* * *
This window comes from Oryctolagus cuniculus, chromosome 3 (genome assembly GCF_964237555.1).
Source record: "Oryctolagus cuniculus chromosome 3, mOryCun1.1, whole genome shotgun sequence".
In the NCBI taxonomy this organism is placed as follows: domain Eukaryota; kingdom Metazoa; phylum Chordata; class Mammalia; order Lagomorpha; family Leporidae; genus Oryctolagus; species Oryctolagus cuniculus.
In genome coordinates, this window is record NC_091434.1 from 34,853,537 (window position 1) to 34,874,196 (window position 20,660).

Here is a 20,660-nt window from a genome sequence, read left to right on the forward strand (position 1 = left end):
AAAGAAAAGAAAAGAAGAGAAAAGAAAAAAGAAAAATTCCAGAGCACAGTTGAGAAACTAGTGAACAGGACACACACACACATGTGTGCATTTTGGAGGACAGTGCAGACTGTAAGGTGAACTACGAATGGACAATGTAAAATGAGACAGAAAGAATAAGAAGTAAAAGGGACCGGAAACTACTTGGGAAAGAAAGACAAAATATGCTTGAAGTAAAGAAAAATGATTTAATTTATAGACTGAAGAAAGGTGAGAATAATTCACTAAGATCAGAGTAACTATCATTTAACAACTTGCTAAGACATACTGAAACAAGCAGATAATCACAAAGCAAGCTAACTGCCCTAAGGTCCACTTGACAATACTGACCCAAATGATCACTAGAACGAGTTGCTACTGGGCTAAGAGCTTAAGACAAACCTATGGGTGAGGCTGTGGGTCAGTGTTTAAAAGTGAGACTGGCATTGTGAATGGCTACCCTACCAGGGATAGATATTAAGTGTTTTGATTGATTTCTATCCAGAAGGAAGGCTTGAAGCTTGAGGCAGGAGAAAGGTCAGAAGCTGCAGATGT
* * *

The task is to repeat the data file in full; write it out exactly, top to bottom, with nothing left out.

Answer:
This window comes from Oryctolagus cuniculus, chromosome 3 (genome assembly GCF_964237555.1).
Source record: "Oryctolagus cuniculus chromosome 3, mOryCun1.1, whole genome shotgun sequence".
In the NCBI taxonomy this organism is placed as follows: domain Eukaryota; kingdom Metazoa; phylum Chordata; class Mammalia; order Lagomorpha; family Leporidae; genus Oryctolagus; species Oryctolagus cuniculus.
In genome coordinates, this window is record NC_091434.1 from 34,853,537 (window position 1) to 34,874,196 (window position 20,660).

Here is a 20,660-nt window from a genome sequence, read left to right on the forward strand (position 1 = left end):
AAAGAAAAGAAAAGAAGAGAAAAGAAAAAAGAAAAATTCCAGAGCACAGTTGAGAAACTAGTGAACAGGACACACACACACATGTGTGCATTTTGGAGGACAGTGCAGACTGTAAGGTGAACTACGAATGGACAATGTAAAATGAGACAGAAAGAATAAGAAGTAAAAGGGACCGGAAACTACTTGGGAAAGAAAGACAAAATATGCTTGAAGTAAAGAAAAATGATTTAATTTATAGACTGAAGAAAGGTGAGAATAATTCACTAAGATCAGAGTAACTATCATTTAACAACTTGCTAAGACATACTGAAACAAGCAGATAATCACAAAGCAAGCTAACTGCCCTAAGGTCCACTTGACAATACTGACCCAAATGATCACTAGAACGAGTTGCTACTGGGCTAAGAGCTTAAGACAAACCTATGGGTGAGGCTGTGGGTCAGTGTTTAAAAGTGAGACTGGCATTGTGAATGGCTACCCTACCAGGGATAGATATTAAGTGTTTTGATTGATTTCTATCCAGAAGGAAGGCTTGAAGCTTGAGGCAGGAGAAAGGTCAGAAGCTGCAGATGT